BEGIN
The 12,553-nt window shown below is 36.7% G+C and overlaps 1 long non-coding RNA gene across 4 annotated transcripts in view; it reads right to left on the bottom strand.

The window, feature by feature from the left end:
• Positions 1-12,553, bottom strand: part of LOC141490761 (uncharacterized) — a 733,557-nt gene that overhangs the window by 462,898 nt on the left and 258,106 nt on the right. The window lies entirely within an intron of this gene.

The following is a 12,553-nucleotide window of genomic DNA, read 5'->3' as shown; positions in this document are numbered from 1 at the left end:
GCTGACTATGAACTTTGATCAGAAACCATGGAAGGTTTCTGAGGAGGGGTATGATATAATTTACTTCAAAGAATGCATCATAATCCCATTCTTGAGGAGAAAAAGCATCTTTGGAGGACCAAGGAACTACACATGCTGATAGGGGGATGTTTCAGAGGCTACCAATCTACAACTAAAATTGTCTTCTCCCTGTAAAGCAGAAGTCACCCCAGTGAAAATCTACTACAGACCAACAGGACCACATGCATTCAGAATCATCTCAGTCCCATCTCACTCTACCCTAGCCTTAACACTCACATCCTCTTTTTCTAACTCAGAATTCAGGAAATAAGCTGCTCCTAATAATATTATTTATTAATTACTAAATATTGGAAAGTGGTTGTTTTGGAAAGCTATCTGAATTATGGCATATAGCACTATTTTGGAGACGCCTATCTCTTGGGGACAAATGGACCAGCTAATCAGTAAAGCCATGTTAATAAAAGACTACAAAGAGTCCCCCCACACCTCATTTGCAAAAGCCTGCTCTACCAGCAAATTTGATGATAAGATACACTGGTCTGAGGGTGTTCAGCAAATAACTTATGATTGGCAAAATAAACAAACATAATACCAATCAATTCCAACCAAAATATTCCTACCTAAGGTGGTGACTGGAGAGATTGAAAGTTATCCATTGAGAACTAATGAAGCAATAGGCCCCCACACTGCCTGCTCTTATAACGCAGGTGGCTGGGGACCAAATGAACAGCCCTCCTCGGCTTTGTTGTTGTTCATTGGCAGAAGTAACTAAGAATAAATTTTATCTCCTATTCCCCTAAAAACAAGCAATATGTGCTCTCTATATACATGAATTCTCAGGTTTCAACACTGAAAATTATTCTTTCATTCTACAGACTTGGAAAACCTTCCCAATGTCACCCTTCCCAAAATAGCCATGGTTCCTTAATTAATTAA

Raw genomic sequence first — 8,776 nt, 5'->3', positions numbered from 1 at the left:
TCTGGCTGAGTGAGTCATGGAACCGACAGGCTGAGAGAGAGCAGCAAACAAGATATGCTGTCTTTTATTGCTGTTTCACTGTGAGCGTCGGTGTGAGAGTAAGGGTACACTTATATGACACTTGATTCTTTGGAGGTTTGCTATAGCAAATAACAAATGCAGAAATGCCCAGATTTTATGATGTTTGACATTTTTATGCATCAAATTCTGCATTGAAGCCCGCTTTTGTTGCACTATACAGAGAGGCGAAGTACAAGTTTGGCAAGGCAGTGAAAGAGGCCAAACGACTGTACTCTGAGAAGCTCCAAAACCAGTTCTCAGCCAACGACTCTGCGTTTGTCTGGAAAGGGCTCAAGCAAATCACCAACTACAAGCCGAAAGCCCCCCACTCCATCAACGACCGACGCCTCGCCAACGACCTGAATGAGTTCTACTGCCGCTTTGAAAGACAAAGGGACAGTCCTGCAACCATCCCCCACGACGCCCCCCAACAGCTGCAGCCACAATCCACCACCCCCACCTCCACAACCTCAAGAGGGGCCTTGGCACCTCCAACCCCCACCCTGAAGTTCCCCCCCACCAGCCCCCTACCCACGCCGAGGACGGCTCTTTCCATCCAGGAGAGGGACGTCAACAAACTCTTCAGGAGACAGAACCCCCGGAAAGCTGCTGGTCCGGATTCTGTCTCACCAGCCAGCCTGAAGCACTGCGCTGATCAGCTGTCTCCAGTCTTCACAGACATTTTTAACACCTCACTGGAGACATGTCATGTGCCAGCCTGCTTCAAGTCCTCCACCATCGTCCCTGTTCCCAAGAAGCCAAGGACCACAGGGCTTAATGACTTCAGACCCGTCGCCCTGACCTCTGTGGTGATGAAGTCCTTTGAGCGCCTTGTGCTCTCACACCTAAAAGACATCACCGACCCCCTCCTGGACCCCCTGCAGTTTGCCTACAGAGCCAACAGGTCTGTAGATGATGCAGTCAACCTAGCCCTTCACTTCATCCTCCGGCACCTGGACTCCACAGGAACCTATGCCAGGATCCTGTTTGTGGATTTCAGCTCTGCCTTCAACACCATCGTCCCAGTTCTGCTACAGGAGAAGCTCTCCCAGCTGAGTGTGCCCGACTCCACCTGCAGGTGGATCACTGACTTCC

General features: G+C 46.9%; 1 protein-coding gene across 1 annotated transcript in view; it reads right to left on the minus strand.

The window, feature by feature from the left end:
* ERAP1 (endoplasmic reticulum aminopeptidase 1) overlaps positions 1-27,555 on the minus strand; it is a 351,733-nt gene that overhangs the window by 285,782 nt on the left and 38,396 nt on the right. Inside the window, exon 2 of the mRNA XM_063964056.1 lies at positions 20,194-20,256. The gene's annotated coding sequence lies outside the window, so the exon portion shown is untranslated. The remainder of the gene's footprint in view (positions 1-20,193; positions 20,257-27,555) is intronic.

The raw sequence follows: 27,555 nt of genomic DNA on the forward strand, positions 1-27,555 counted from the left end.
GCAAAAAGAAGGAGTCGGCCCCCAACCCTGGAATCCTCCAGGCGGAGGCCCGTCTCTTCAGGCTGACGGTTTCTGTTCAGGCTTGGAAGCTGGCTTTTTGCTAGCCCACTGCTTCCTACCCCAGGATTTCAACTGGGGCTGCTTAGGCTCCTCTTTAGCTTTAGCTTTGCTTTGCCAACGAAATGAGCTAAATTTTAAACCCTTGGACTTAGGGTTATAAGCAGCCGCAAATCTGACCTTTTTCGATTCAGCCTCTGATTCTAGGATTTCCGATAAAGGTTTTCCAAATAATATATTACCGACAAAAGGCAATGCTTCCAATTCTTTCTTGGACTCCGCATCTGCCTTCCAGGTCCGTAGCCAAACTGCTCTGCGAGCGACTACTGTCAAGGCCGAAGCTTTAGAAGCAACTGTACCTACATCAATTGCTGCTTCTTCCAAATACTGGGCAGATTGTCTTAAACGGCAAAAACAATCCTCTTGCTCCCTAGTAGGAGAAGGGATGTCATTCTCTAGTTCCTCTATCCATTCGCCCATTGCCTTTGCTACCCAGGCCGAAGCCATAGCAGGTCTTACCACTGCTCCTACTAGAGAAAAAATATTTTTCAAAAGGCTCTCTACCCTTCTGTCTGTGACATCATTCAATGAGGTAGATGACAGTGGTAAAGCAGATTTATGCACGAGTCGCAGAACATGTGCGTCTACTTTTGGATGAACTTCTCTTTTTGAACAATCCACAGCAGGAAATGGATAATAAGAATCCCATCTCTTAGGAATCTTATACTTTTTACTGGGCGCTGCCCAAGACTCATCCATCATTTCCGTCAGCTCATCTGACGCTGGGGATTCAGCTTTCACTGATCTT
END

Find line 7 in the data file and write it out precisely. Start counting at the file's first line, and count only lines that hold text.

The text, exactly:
TCTGGCTGAGTGAGTCATGGAACCGACAGGCTGAGAGAGAGCAGCAAACAAGATATGCTGTCTTTTATTGCTGTTTCACTGTGAGCGTCGGTGTGAGAGTAAGGGTACACTTATATGACACTTGATTCTTTGGAGGTTTGCTATAGCAAATAACAAATGCAGAAATGCCCAGATTTTATGATGTTTGACATTTTTATGCATCAAATTCTGCATTGAAGCCCGCTTTTGTTGCACTATACAGAGAGGCGAAGTACAAGTTTGGCAAGGCAGTGAAAGAGGCCAAACGACTGTACTCTGAGAAGCTCCAAAACCAGTTCTCAGCCAACGACTCTGCGTTTGTCTGGAAAGGGCTCAAGCAAATCACCAACTACAAGCCGAAAGCCCCCCACTCCATCAACGACCGACGCCTCGCCAACGACCTGAATGAGTTCTACTGCCGCTTTGAAAGACAAAGGGACAGTCCTGCAACCATCCCCCACGACGCCCCCCAACAGCTGCAGCCACAATCCACCACCCCCACCTCCACAACCTCAAGAGGGGCCTTGGCACCTCCAACCCCCACCCTGAAGTTCCCCCCCACCAGCCCCCTACCCACGCCGAGGACGGCTCTTTCCATCCAGGAGAGGGACGTCAACAAACTCTTCAGGAGACAGAACCCCCGGAAAGCTGCTGGTCCGGATTCTGTCTCACCAGCCAGCCTGAAGCACTGCGCTGATCAGCTGTCTCCAGTCTTCACAGACATTTTTAACACCTCACTGGAGACATGTCATGTGCCAGCCTGCTTCAAGTCCTCCACCATCGTCCCTGTTCCCAAGAAGCCAAGGACCACAGGGCTTAATGACTTCAGACCCGTCGCCCTGACCTCTGTGGTGATGAAGTCCTTTGAGCGCCTTGTGCTCTCACACCTAAAAGACATCACCGACCCCCTCCTGGACCCCCTGCAGTTTGCCTACAGAGCCAACAGGTCTGTAGATGATGCAGTCAACCTAGCCCTTCACTTCATCCTCCGGCACCTGGACTCCACAGGAACCTATGCCAGGATCCTGTTTGTGGATTTCAGCTCTGCCTTCAACACCATCGTCCCAGTTCTGCTACAGGAGAAGCTCTCCCAGCTGAGTGTGCCCGACTCCACCTGCAGGTGGATCACTGACTTCC